My review of The Shack with apologies to those who loved it…

I finished reading The Shack last night.

I got home late and read the final few chapters pretty quickly to get it over and done with. Sadly it wasn’t a book that resonated with me at all. I know it has been valuable to some, but I found the cringe factor was rather high as I listened in on the conversations and relationships between Mack, Papa, Jesus and Saraya.

I have been trying to reflect on what it was particularly that left me cold and I think it has something to do with the embodiment of all 3 persons of the trinity and the ‘pally’ way they got they on. The intimacy that the author was trying to depict just felt a tad too touchy feely for me.

I think it demystified the triune God and pretty much removed his transcendence, replacing it with complete immanence. I think the transcendent otherness of God is a vital aspect of who he is and in The Shack God became too much like an ideal version of humanity. I can handle Jesus as human because he is, but the other 2 just felt all weird…

Maybe I just have a particular view that actually needs rattling, but I wasn’t on the same page at all as the author.

The story of Mack and his daughter’s killing was pretty gut wrenching, but I think that’s just because I am a dad of a similar aged little girl. But it really wasn’t about the story… It was

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a work of theology and an attempt to portray God to us in a different way. For that it is commendable, but I just don’t think it worked. It was pretty ordinary prose and the theological explanations that were present throughout seemed laboured and forced, as if the author wanted to tell us stuff and this was his mechanism. Better just to write a piece of non-fiction I would say.

Was it heretical?…

I guess it does open itself to charges of modalism, but I am content to accept that any depictions of the trinity are going to be flawed, because the concept is beyond human understanding and expression. So I’m not beating up on the author for getting his trinintarian analogies wrong – heck we’ve been doing that all thru history!

I must admit I did do a double take when Mack spoke of how he ‘flies’ in his dreams and the description was as close to the concept of astral travel as I have come across. Perhaps it was just a ‘flying’ dream, or maybe this was a veiled reference to a practice we would question. Wayne Jacobsen who was involved with the writing of the book denies this has any basis in fact.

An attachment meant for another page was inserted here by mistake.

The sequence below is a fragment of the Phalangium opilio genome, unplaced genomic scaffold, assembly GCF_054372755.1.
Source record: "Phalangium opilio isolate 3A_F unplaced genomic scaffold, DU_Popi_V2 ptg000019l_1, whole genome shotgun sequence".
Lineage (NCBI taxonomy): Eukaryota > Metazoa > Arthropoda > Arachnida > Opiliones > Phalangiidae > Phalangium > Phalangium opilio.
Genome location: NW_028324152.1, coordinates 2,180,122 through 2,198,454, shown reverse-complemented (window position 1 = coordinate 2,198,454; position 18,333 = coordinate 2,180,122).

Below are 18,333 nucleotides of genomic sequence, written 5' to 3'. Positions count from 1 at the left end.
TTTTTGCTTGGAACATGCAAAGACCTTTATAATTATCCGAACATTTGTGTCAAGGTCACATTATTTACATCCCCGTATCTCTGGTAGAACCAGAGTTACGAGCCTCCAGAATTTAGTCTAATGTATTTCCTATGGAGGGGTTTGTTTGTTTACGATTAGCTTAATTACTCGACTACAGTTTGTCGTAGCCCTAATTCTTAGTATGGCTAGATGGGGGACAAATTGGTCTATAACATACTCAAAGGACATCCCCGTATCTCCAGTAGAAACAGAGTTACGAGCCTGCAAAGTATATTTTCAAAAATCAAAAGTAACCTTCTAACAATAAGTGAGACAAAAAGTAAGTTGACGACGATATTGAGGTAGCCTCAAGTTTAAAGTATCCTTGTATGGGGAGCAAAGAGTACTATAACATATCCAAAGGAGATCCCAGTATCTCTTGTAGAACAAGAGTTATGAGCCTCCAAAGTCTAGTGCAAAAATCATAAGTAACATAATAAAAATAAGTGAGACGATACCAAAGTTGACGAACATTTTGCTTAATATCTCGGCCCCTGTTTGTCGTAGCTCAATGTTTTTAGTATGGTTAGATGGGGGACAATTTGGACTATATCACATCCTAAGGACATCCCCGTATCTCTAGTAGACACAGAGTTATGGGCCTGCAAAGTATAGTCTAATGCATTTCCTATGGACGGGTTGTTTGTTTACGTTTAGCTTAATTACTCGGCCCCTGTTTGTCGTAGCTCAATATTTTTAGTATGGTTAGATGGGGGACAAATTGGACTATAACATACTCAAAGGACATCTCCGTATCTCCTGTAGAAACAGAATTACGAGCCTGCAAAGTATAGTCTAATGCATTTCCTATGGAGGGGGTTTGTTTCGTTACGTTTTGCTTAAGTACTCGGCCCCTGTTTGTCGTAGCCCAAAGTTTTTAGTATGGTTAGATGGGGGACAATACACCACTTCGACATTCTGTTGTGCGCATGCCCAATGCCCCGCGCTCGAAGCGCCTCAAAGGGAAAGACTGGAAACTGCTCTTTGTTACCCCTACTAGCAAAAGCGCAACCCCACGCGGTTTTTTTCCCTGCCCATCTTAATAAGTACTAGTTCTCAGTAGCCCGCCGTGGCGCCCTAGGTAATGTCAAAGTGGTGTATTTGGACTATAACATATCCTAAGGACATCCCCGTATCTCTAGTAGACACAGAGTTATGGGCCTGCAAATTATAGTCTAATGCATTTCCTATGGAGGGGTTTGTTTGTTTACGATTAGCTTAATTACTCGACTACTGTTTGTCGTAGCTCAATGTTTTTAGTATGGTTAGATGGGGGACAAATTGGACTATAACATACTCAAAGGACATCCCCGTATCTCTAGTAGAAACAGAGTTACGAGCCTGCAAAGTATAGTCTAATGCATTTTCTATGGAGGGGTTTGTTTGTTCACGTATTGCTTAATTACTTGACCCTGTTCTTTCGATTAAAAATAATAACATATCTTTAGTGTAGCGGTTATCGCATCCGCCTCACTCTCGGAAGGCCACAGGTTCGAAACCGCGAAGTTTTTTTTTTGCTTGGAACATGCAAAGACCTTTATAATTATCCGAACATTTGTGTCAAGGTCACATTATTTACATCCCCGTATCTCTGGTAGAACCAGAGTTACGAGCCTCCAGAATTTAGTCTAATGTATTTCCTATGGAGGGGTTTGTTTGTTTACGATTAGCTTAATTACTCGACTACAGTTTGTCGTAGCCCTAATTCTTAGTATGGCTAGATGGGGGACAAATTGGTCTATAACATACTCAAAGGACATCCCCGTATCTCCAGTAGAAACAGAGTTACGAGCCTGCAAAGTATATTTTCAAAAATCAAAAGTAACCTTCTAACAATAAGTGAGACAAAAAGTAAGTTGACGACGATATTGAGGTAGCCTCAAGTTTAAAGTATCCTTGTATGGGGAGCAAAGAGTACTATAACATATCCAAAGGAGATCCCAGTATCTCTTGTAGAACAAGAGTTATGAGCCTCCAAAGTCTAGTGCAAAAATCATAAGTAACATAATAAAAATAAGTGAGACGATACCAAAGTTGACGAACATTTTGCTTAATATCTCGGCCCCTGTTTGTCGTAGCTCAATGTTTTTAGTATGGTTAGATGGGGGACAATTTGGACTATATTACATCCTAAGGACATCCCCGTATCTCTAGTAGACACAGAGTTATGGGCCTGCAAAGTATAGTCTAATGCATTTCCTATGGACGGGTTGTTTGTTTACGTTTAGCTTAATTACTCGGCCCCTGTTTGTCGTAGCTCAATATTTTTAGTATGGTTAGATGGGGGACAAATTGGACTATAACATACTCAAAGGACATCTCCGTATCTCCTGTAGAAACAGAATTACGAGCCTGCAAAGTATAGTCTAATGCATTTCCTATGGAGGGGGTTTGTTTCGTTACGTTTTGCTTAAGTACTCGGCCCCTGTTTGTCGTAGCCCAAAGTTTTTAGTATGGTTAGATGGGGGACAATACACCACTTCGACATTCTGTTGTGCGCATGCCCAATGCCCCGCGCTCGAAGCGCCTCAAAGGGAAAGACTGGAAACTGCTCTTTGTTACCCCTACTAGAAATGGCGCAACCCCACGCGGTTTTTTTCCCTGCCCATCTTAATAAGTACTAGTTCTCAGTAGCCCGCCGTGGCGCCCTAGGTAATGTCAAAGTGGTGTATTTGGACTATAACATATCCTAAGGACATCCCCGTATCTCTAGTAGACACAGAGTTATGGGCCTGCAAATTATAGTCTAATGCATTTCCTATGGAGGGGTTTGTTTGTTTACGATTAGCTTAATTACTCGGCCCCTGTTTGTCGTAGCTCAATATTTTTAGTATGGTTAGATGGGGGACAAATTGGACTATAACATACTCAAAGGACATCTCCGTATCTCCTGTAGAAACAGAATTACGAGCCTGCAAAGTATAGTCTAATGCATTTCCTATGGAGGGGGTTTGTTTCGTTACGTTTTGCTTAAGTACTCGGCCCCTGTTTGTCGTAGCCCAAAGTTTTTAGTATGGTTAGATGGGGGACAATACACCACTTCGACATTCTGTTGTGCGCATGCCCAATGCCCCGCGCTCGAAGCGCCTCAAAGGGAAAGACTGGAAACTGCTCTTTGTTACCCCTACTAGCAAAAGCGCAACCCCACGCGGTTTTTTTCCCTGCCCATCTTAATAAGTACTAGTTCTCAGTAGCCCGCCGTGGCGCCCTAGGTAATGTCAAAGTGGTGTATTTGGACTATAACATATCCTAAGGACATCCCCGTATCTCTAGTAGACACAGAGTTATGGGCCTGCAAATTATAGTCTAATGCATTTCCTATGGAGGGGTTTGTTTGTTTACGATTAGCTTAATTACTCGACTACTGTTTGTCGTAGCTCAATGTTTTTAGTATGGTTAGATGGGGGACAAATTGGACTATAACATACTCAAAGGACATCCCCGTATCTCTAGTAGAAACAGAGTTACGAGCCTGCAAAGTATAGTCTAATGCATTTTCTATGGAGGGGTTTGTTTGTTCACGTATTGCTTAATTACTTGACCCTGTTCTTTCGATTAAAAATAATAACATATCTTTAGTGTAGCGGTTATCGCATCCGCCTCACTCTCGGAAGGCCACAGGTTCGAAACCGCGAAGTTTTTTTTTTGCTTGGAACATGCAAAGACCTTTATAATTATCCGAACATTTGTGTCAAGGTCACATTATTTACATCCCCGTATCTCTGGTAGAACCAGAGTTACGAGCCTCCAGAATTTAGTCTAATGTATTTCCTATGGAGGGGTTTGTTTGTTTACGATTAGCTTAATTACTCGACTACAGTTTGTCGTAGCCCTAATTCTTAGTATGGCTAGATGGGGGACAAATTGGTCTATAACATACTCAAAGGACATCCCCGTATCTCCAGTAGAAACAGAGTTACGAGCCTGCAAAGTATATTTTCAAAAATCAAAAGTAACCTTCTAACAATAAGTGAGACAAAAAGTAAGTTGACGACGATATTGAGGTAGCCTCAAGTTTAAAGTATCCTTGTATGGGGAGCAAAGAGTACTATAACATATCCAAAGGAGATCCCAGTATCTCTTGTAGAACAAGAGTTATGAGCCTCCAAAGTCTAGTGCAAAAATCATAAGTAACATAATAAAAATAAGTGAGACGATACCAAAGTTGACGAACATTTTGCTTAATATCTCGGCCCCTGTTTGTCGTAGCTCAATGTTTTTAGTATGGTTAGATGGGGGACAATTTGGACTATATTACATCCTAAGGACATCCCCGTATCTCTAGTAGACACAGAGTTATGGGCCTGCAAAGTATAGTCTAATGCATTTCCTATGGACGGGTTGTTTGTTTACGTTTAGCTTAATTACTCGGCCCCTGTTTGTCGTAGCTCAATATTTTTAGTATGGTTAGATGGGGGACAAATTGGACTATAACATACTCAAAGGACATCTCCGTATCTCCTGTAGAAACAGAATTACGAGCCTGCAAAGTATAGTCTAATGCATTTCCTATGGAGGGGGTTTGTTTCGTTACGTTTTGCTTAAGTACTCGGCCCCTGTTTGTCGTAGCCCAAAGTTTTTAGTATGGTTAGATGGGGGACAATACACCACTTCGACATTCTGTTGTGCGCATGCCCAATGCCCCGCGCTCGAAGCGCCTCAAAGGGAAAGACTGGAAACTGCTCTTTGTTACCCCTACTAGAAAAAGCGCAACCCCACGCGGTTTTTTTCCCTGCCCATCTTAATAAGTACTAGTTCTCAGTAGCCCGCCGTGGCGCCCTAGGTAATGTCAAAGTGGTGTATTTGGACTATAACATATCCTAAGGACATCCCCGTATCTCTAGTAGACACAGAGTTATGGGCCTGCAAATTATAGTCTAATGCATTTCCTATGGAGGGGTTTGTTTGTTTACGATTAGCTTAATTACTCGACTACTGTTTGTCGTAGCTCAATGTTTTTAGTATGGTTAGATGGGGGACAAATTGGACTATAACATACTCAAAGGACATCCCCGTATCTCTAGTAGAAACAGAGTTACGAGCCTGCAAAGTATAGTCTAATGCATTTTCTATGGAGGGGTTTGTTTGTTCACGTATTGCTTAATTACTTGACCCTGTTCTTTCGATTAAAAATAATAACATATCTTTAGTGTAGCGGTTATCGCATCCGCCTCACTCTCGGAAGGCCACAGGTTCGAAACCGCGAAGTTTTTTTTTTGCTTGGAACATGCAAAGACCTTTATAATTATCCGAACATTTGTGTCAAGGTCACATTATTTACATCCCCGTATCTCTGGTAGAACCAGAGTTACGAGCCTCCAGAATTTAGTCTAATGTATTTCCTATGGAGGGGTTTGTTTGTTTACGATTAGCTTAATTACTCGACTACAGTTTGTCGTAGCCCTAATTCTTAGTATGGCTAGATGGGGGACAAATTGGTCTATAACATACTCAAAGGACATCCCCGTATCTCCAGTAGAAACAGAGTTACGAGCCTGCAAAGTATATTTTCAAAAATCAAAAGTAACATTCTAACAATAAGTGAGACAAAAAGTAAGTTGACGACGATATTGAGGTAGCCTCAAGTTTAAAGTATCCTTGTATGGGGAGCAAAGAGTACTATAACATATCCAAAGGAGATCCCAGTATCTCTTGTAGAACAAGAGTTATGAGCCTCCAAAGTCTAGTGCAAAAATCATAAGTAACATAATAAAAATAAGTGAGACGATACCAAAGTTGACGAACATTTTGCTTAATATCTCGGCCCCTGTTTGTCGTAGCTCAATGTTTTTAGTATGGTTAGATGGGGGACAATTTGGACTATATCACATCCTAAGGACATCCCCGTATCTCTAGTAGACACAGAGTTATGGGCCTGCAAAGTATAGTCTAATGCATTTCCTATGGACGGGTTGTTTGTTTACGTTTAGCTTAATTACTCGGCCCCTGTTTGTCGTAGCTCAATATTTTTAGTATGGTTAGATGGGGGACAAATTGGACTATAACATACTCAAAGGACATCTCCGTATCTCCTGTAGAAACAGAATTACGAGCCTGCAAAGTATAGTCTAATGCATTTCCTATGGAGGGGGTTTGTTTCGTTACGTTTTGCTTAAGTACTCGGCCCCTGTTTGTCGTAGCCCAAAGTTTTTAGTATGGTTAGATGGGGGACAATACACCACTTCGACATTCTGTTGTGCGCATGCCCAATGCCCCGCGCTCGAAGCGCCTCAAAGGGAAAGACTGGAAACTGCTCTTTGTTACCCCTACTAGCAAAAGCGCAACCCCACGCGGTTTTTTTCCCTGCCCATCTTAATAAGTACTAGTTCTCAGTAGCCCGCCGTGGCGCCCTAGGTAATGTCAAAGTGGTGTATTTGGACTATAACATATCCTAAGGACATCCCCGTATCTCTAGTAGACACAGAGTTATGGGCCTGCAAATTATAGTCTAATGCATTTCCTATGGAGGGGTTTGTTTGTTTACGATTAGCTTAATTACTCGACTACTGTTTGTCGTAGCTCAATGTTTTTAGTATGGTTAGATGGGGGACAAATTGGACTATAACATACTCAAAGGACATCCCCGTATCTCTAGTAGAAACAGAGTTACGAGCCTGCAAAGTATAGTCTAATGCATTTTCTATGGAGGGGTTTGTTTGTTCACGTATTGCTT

To be honest I don’t even have a lot of energy for this review… I would neither slam this book or praise it. I imagine it will simply get relegated to the guest room and take its place on the shelves along with all the other books I am unlikely to ever read again.

5 thoughts on “My review of The Shack with apologies to those who loved it…

  1. Thanks for your review Hamo. You and I seem to be on the same page as it were (even down to the mention of the flying dream!) I was drawn into the story at first but something really changed when the shack was transformed. It was almost as if somebody else picked up the writing of the story. The whole style of writing seemed to change. Interestingly though, the book made me curious about the author’s personal story. I would like to read about that. All in all it was an easy read that made my smile here and there. Have a Happy day!

  2. I’m glad you have gone against the flow on this one Hamo!!!

    I’m hoping to be in Perth in a few weeks and I really would like to catch up – my daughter is living in Hawthorne – it’s her birthday the clan is heading her way – we want to embarass her I mean suprise her!!!

    BUT when my wife and daughters are doing their thing I’m going to be at a loose end – last time I was in Perth was when I met all you fellahs!!!

  3. Thanks Hamo. It’s one of those books I need to get to but aren’t looking forward to. My wife thought it was pretty ordinary as well, so you’re not alone.

  4. I actually quite liked the book and found it pretty powerful but I can’t disagree with your criticisms. I think it’s one of those books that will have an impact on certain people at certain times but whether it has that “timeless classic” quality I’m not sure. I’d just encourage people to read it for themselves and form their own opinions somewhere on the spectrum between heretical crap and inspired brilliance. All would have some justification.

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